The pharmacist, Neil Noesen, refused to fill a birth control prescription for a University of Wisconsin-Stout student in July 2002. He also declined to transfer the prescription to another pharmacy.
The woman filed a complaint with the state Department of Regulation and Licensing’s Pharmacy Examining Board. The board adopted the findings of an administrative law judge that Noesen be reprimanded and that limitations be placed on his license. He also was ordered to take an ethics course and required to pay $21,000 in costs.
The decision was upheld by a circuit judge and by the 3rd District Court of Appeals, although the appellate decision ordered a review of the order that Noesen pay costs.
In related news, the Montana Board of Pharmacy took no action this week after hearing comments on the issue of pharmacists who refuse to dispense contraceptives because of religious beliefs. Montana currently has no rule or statute that requires pharmacies to stock every drug on the market, and “we decided to leave it at that,” board president Jim Cloud said.
Board member Mark Meredith said that a decision on whether new regulations are necessary should come from state lawmakers, not the six-member pharmacy board.
Stacey Anderson, director of public affairs for Planned Parenthood of Montana, who requested the meeting with the board, urged it to establish a rule that protects women’s access to birth control. She asked board members to be proactive in addressing the issue to “prevent future personal refusals and to clearly define the standard of care expected of licensed pharmacies.”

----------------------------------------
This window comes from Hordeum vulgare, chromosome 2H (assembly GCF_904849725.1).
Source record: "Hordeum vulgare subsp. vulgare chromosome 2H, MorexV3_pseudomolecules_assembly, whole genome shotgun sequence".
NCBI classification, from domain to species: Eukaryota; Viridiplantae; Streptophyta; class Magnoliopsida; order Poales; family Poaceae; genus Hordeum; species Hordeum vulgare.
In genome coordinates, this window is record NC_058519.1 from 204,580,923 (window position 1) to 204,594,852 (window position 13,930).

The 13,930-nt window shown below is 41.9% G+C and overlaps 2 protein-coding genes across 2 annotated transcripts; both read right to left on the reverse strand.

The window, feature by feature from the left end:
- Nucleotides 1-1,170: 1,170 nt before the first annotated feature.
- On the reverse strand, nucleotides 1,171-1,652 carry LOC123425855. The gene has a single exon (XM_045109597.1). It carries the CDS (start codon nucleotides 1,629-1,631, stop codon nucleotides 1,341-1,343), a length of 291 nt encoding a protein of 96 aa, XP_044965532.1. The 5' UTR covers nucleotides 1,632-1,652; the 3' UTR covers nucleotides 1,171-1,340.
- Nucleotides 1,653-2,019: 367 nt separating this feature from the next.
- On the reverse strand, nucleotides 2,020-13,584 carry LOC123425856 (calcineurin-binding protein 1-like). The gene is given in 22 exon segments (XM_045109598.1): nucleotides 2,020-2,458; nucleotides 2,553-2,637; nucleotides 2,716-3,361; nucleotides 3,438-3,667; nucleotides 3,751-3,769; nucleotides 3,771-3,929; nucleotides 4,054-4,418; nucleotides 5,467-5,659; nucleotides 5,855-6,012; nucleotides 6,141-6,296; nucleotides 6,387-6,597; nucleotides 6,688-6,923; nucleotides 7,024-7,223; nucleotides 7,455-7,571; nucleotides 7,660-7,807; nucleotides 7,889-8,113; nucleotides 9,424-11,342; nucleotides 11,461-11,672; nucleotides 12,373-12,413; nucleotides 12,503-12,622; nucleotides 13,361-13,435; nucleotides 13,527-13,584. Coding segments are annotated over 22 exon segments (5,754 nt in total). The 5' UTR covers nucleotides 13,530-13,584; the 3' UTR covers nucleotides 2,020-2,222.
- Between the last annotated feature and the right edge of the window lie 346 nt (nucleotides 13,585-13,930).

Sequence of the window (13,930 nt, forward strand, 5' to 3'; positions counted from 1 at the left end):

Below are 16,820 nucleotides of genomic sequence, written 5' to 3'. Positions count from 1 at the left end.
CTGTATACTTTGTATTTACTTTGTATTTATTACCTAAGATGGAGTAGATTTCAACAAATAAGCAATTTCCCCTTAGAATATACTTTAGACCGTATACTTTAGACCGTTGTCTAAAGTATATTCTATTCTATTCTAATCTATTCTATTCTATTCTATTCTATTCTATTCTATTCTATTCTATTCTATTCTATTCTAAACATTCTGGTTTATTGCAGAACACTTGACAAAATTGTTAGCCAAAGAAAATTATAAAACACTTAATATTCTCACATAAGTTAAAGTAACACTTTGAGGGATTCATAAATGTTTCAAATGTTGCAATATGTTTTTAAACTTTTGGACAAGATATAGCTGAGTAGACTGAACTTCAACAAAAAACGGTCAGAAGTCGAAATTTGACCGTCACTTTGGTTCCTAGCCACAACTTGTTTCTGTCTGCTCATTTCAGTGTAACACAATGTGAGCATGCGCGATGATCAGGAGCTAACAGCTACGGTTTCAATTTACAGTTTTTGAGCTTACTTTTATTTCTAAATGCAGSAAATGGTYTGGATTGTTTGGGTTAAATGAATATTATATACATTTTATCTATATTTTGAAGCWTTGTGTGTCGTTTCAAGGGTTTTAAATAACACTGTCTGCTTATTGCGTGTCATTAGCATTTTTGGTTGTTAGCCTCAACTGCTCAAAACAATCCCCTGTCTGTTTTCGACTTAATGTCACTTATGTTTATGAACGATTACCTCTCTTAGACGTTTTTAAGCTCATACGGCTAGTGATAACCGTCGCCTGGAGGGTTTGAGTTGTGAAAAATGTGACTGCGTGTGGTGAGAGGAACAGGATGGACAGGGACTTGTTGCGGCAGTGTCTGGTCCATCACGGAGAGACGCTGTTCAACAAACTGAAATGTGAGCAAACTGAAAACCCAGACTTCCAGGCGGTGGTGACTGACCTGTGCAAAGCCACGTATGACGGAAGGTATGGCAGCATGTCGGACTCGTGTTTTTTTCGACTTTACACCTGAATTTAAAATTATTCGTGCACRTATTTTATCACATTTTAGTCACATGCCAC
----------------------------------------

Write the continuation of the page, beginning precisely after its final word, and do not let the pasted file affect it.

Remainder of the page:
After the meeting, Anderson said her organization will continue to look for ways to make its case through “administrative and legal avenues.” She added that she doesn’t agree that the issue should be decided by the state’s lawmakers.
FDA commissioner stresses importance of information technology
WASHINGTON According to Food and Drug Administration commissioner Andrew von Eschenbach, information technology is one of the top priorities in the agency, according to published reports.
Von Eschenbach spoke earlier this week before the House Energy and Commerce subcommittee on oversight and investigations, which is studying FDA actions to improve the safety of medical devices and products made with foreign components.
The FDA, von Eschenbach said, needs a modern information technology infrastructure to better use data it already has and to better coordinate various activities within the agency. Existing information systems, for instance, do not have the capability to automatically verify information submitted by foreign firms that ship components of regulated products into the United States.
“FDA plans to enhance its I.T. systems in ways that will enable the agency to better utilize risk-based information from the entire life-cycle of imported products,” von Eschenbach testified. “Many of these improvements will be implemented in the next two years; implementation of a few will extend beyond 2010. These projects will improve databases, enhance interoperability of systems within the agency and among other regulatory agencies, and provide better analytical function to assess and control risk.”